The news: If you've been keeping up with the images of protests coming out of Hong Kong, you might have noticed a recurring gesture among the protesters.
That's right: To demonstrate peaceful intent to the riot police, protesters have been raising their empty hands in the air.
A common thread: As many online commentators have noted, there's a striking similarity between the gesture of the "umbrella revolution" taking place in Hong Kong and the "hands up, don't shoot" gesture from the protests in Ferguson, Mo.
Is there an actual connection? It doesn't look like the hands-up gesture by Hong Kong protesters is a callback to the events still unfolding in Ferguson. As reported by Quartz, "The gesture is a result of training and instructions from protest leaders, who have told demonstrators to raise their hands with palms forward to signal their peaceful intentions to police."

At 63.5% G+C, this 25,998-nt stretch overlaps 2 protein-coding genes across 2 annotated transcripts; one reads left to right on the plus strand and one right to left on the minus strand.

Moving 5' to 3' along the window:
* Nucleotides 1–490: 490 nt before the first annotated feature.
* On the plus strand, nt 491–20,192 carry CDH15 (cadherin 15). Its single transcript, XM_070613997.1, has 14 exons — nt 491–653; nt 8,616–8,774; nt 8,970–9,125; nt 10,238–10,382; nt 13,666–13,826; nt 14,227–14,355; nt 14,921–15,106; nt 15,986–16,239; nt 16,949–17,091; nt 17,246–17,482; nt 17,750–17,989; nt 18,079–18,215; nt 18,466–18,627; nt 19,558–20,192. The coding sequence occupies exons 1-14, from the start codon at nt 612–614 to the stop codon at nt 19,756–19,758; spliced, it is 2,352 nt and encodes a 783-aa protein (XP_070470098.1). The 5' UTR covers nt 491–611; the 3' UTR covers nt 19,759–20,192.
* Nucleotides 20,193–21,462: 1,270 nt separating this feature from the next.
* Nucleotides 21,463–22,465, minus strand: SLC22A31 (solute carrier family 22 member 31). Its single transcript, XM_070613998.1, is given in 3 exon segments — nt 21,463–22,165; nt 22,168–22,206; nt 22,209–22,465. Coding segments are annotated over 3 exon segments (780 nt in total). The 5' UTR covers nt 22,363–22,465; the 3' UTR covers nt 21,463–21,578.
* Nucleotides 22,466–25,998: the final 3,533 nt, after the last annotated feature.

While the gesture might not have been a deliberate cultural reference like Thai protesters adopting the Hunger Games salute, the unplanned nature of its similarity to the Ferguson gesture makes it all the more powerful: Although the two sites of protest are a world apart from each other and are fighting against very different sociopolitical issues, both movements are dealing with police brutality and demonstrating peaceful intent in an act of nonviolent civil unrest.
And the fact that Ferguson protesters are marching in solidarity with the Hong Kong protesters makes it all the more moving:
Ferguson and Hong Kong may face different conflicts, but some sentiments truly are universal.